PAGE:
And when do most Americans first become encouraged to engage in magical thinking? Santa of course. Kids do not accept Santa at face value without lots of pushing by parents. Just check out the Santa line at the mall and see how many frightened , crying children there are. Then, at around age four, children began to question how the Santa myth can be true. But their parents lie to them about the physical impossibility of Santa. They encourage children to doubt their own rational thinking. These lies have consequences. Exhibit A is the “no duh!” study done by scientists who found that kids who are lied to by their parents (including Santa, TF, EB, etc.) become frequent liars themselves. Many parents, encouraged by a media that gets fat off of the Christmas commercial interests, argue that kids need magic in their lives. Emily Yoffe says children need “a little fairy dust.” People argue that childhood should be innocent and free from reality. That children need a fantasy life. I grant you that the evidence does support a child’s need for a fantasy life, but I think that using Santa is both counterproductive and just plain wrong. First, magnets, kites, caterpillars, etc. are magical enough for almost any child. Second, the reality of life for many children is too harsh to be covered up by chocolate Santas in a stocking. Kids know this and start dismissing advice from anyone who perpetuates the Santa myth. Third, there are better ways to encourage a rich inner life for children. My children were followed around by 6 ft. butterflies, hippos, and bears. And they never believed in a real Santa, tooth fairy, or Easter Bunny.
The behavior tie-in, the naughty / nice list is also harmful. My parents put coal in my stocking when I was six. Now what I had done as a six-year-old to be “bad” I cannot tell you. I remember that I read books in bed after I was supposed to go to sleep. I played with the dolls in my mother’s trunk after my father, who was worried I’d turn into a “sissy,” forbade me to do so. And I questioned the ability of Santa to come down a non-existent chimney. Beyond that I did nothing that wasn’t the normal behavior of a six-year-old boy. What I, and others, can vouch for is that my parents’ lies about Santa broke my trust in them permanently.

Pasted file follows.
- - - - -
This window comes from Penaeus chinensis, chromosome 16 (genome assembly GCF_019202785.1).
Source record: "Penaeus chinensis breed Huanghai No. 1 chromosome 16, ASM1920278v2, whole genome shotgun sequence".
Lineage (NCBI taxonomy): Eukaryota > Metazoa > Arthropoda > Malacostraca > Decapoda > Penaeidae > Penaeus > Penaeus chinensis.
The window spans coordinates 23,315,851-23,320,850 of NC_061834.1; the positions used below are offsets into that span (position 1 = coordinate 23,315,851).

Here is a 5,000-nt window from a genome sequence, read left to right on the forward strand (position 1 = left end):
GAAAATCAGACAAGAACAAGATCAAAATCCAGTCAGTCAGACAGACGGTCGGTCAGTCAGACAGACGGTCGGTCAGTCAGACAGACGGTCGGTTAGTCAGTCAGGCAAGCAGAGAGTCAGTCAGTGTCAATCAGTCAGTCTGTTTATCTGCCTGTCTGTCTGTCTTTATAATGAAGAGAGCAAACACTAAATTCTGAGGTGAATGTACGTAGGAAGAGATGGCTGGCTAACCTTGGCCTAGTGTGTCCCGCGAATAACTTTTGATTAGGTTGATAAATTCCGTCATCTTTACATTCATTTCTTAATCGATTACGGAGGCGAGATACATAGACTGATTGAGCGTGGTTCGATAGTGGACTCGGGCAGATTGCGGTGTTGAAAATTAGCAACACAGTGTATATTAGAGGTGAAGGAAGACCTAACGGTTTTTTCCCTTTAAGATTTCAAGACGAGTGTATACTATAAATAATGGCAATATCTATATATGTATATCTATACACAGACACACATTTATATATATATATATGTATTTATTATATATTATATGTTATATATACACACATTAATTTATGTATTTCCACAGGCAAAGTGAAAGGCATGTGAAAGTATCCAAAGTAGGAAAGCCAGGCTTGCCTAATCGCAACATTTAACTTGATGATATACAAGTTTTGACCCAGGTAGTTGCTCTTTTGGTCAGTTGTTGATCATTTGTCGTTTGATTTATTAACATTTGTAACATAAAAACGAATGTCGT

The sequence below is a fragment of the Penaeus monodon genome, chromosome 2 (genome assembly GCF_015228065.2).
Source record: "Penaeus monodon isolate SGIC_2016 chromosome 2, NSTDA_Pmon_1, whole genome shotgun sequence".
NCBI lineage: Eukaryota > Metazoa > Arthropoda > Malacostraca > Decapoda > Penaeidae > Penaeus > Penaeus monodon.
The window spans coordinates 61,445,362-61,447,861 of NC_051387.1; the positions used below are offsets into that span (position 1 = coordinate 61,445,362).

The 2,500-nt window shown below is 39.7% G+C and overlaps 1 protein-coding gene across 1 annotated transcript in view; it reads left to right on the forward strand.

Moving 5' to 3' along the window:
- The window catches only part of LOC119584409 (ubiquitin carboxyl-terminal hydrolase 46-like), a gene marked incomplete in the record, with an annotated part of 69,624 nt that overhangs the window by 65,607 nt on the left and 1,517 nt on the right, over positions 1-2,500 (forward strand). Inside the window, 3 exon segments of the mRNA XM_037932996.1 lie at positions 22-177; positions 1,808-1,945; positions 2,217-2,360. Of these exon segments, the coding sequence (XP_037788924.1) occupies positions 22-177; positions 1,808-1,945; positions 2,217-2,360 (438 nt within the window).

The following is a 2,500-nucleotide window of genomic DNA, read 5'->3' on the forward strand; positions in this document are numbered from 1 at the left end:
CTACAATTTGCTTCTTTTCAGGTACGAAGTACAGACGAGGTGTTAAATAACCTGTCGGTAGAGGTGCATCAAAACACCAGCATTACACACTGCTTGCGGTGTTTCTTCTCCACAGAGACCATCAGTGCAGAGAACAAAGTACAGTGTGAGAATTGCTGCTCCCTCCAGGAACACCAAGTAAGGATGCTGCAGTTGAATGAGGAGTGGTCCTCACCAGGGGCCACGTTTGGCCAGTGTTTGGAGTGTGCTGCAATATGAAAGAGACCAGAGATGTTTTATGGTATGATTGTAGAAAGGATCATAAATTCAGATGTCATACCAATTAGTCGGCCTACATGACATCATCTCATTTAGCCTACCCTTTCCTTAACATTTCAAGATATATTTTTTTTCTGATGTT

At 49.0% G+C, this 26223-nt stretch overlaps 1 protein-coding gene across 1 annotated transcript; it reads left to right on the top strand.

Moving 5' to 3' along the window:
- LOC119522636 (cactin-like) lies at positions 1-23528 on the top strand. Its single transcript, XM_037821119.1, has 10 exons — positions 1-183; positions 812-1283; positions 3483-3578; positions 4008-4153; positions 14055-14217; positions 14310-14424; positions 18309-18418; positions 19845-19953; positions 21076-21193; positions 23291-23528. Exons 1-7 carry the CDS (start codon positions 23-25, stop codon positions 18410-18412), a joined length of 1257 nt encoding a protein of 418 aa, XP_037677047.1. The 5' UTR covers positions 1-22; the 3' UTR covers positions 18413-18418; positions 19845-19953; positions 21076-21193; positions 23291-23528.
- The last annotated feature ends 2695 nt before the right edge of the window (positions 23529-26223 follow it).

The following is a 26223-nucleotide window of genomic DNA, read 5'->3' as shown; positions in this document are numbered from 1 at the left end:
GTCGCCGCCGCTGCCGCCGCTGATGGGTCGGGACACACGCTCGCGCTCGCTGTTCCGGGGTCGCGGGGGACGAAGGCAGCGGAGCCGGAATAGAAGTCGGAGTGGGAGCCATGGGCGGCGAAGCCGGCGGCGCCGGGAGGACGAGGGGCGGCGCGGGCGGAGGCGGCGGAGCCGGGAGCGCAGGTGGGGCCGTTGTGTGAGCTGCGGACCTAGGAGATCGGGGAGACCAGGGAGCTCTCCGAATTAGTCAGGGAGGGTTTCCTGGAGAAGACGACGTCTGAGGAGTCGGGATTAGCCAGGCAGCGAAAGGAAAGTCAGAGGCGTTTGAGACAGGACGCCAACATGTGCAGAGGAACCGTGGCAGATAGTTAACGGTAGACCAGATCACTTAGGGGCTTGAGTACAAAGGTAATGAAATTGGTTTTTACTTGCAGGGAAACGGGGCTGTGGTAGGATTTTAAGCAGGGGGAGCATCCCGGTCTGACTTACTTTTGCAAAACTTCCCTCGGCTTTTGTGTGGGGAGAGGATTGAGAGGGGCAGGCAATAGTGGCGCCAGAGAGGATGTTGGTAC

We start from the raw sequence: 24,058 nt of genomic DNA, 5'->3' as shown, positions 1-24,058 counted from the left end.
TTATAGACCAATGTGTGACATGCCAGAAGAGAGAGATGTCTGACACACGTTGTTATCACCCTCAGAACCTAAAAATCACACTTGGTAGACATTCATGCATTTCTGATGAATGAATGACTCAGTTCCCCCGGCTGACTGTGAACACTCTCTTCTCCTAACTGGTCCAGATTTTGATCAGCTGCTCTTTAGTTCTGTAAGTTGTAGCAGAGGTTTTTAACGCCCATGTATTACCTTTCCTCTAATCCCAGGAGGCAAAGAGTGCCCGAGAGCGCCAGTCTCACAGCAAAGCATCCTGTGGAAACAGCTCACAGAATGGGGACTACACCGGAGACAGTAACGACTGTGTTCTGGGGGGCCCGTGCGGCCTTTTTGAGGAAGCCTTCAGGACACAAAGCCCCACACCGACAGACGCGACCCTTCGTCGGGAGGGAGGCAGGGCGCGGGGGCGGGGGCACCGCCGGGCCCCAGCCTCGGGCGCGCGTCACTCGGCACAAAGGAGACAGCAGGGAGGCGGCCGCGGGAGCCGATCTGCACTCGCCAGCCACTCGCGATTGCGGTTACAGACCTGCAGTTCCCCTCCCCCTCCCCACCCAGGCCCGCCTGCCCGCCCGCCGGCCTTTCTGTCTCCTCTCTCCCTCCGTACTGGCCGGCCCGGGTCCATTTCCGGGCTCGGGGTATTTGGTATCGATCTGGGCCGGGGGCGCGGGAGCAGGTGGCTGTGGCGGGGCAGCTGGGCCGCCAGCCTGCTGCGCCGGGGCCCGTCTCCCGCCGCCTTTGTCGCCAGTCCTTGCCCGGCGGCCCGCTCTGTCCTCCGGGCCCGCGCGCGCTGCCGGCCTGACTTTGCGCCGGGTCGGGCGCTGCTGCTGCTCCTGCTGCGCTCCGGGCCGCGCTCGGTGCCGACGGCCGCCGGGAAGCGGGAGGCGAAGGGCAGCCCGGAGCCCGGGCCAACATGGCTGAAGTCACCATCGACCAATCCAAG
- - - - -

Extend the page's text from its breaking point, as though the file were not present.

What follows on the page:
Many people want to believe that if we are good, we get rewarded. If not by Santa then by karma, God, life, or the afterlife. And if we are bad then we get punished. Therefore when bad things happen to people, they must have done something wrong. This belief makes it so much easier to avoid thinking about or trying to do something about the human tragedies we see. And yet we know, at least most of us know deep in our hearts, that a causal relationship between behavior and life circumstances is iffy at best. The rich aren’t rich because they live better lives. The poor aren’t poor because they deserve it. We all know good people who have suffered horrible tragedies. Life is unpredictable. And the harsh reality is that no amount of planning or good behavior can shield anyone from illness, accidents, or death.
“Okay, Mr. Grinch. I thought this wasn’t going to be an anti-Santa diatribe.”
Glad you are still with me. There is no need to take Santa away from children. Just stop lying about him. We told our children that Santa is a make-believe game that children and adults play together. Most kids love playing make-believe. They understand its reality and limitations. Just like a tea party for stuffed animals, children can enjoy the magic of a pretend Santa without inevitable disappointment of a real one. My sons turned out great. And while we didn’t always answer their questions (some things are personal and private), they grew up knowing they could trust us to tell them the truth as best as we could when we did give them answers and guidance. We had and still do have fun at Christmas. My wife and I still put gifts from Santa in people’s stockings. Santa, like Middle Earth and Star Wars, is wonderful to dream about and have fun with. But telling gullible children that reindeer can really fly is an awful idea for parents who want their kids to be truthful and to trust in their guidance. To believe otherwise is a worse case of magical thinking than believing that bunnies lay chocolate eggs.